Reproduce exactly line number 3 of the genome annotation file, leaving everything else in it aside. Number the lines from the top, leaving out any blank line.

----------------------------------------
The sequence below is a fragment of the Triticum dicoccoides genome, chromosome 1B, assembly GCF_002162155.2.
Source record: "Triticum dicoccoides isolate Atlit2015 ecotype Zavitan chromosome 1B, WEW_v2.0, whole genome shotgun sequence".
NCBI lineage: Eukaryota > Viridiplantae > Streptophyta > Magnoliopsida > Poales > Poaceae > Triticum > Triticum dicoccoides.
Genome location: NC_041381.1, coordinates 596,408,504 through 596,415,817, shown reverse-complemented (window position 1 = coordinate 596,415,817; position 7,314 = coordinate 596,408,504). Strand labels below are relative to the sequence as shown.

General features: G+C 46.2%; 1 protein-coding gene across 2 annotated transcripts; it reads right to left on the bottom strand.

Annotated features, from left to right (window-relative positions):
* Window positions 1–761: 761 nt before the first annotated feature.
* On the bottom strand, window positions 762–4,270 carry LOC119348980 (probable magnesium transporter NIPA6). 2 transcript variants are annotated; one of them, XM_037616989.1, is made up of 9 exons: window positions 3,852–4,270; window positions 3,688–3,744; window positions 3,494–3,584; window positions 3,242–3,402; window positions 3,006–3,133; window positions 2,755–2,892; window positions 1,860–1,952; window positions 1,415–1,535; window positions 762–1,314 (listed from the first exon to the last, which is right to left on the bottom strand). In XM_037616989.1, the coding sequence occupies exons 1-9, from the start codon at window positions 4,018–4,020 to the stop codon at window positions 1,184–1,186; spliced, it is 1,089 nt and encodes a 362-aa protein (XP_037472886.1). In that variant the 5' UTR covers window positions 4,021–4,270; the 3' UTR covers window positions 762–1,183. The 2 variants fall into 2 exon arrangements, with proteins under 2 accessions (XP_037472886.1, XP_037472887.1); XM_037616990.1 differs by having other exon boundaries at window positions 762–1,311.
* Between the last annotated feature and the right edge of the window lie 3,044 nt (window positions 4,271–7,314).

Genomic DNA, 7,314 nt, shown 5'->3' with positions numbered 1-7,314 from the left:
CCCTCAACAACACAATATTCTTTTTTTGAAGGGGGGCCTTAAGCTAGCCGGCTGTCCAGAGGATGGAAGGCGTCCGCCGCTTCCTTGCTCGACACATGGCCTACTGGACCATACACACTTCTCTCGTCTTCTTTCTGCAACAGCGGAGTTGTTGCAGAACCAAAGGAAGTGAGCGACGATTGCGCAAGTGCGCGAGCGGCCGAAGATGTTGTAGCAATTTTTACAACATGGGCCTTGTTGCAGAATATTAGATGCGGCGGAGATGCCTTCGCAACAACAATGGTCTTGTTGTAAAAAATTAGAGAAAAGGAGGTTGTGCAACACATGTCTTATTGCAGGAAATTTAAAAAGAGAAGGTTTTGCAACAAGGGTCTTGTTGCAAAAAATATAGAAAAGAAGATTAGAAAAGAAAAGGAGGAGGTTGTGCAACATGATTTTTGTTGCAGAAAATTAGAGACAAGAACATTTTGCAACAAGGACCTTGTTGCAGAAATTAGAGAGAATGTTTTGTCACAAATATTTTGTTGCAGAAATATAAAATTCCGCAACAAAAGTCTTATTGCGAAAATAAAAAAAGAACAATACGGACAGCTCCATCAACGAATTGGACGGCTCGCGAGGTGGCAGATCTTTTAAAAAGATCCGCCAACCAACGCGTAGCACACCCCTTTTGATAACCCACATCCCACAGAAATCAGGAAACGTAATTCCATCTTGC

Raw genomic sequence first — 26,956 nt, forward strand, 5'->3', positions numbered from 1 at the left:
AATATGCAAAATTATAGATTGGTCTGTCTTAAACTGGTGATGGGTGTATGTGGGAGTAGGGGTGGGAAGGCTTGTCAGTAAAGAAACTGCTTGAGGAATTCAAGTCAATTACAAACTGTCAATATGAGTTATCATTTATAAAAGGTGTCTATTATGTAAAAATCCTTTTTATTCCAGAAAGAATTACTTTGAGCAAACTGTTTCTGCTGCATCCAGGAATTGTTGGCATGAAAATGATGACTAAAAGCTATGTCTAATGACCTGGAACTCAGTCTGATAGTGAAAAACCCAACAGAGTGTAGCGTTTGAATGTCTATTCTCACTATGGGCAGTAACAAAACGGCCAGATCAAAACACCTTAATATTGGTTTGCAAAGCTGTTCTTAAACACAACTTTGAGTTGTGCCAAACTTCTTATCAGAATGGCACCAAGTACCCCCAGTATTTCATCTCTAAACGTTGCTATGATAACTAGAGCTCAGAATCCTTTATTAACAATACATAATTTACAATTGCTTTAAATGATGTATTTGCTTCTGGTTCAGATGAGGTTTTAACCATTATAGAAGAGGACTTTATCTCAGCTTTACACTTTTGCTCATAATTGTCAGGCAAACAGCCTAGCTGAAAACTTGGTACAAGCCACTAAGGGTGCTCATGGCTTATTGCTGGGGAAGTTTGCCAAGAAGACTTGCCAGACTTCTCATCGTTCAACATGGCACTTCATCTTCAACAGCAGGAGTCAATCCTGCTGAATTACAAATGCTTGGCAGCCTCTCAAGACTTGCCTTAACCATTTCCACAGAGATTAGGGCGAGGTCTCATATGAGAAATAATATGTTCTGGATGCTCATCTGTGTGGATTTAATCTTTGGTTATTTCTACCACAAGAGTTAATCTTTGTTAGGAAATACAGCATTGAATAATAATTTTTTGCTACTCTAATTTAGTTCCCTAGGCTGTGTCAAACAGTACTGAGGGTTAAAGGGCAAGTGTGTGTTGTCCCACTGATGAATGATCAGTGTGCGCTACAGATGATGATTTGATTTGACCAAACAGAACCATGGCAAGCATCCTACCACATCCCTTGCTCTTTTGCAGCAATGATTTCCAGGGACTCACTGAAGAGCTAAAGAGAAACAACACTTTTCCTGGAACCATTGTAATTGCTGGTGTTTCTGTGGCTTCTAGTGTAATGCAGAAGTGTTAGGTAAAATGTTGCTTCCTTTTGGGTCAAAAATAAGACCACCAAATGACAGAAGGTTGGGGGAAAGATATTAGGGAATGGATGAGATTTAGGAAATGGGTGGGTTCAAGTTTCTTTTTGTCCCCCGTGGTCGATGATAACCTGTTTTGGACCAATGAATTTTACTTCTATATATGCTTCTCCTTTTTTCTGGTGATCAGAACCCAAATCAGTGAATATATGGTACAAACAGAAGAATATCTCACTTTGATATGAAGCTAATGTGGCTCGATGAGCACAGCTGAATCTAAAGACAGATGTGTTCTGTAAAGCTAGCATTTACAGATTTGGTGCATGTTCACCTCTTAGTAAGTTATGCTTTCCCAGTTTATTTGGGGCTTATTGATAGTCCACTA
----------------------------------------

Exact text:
NCBI lineage: Eukaryota > Viridiplantae > Streptophyta > Magnoliopsida > Poales > Poaceae > Triticum > Triticum dicoccoides.